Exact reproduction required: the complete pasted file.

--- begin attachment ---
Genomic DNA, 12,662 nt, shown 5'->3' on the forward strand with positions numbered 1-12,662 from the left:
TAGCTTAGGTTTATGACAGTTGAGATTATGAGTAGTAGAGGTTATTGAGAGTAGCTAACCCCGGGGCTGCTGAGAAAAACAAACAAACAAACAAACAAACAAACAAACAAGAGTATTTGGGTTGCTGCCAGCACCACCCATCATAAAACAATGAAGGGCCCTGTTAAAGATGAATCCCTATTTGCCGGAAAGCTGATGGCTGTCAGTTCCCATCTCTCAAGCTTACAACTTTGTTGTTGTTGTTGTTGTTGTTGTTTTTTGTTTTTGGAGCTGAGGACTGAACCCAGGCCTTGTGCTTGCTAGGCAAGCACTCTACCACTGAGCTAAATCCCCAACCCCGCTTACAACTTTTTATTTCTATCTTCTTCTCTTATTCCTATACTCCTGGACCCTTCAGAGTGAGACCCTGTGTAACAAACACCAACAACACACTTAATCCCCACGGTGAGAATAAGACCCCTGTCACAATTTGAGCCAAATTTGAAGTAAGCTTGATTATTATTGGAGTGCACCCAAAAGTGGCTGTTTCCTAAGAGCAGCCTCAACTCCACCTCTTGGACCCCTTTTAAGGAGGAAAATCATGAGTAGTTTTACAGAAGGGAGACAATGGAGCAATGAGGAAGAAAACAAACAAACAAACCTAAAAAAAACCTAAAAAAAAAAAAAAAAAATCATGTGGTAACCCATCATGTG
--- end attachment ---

Genomic DNA, 12,662 nt, shown 5'->3' on the forward strand with positions numbered 1-12,662 from the left:
TAGCTTAGGTTTATGACAGTTGAGATTATGAGTAGTAGAGGTTATTGAGAGTAGCTAACCCCGGGGCTGCTGAGAAAAACAAACAAACAAACAAACAAACAAACAAACAAGAGTATTTGGGTTGCTGCCAGCACCACCCATCATAAAACAATGAAGGGCCCTGTTAAAGATGAATCCCTATTTGCCGGAAAGCTGATGGCTGTCAGTTCCCATCTCTCAAGCTTACAACTTTGTTGTTGTTGTTGTTGTTGTTGTTTTTTGTTTTTGGAGCTGAGGACTGAACCCAGGCCTTGTGCTTGCTAGGCAAGCACTCTACCACTGAGCTAAATCCCCAACCCCGCTTACAACTTTTTATTTCTATCTTCTTCTCTTATTCCTATACTCCTGGACCCTTCAGAGTGAGACCCTGTGTAACAAACACCAACAACACACTTAATCCCCACGGTGAGAATAAGACCCCTGTCACAATTTGAGCCAAATTTGAAGTAAGCTTGATTATTATTGGAGTGCACCCAAAAGTGGCTGTTTCCTAAGAGCAGCCTCAACTCCACCTCTTGGACCCCTTTTAAGGAGGAAAATCATGAGTAGTTTTACAGAAGGGAGACAATGGAGCAATGAGGAAGAAAACAAACAAACAAACCTAAAAAAAACCTAAAAAAAAAAAAAAAAAATCATGTGGTAACCCATCATGTG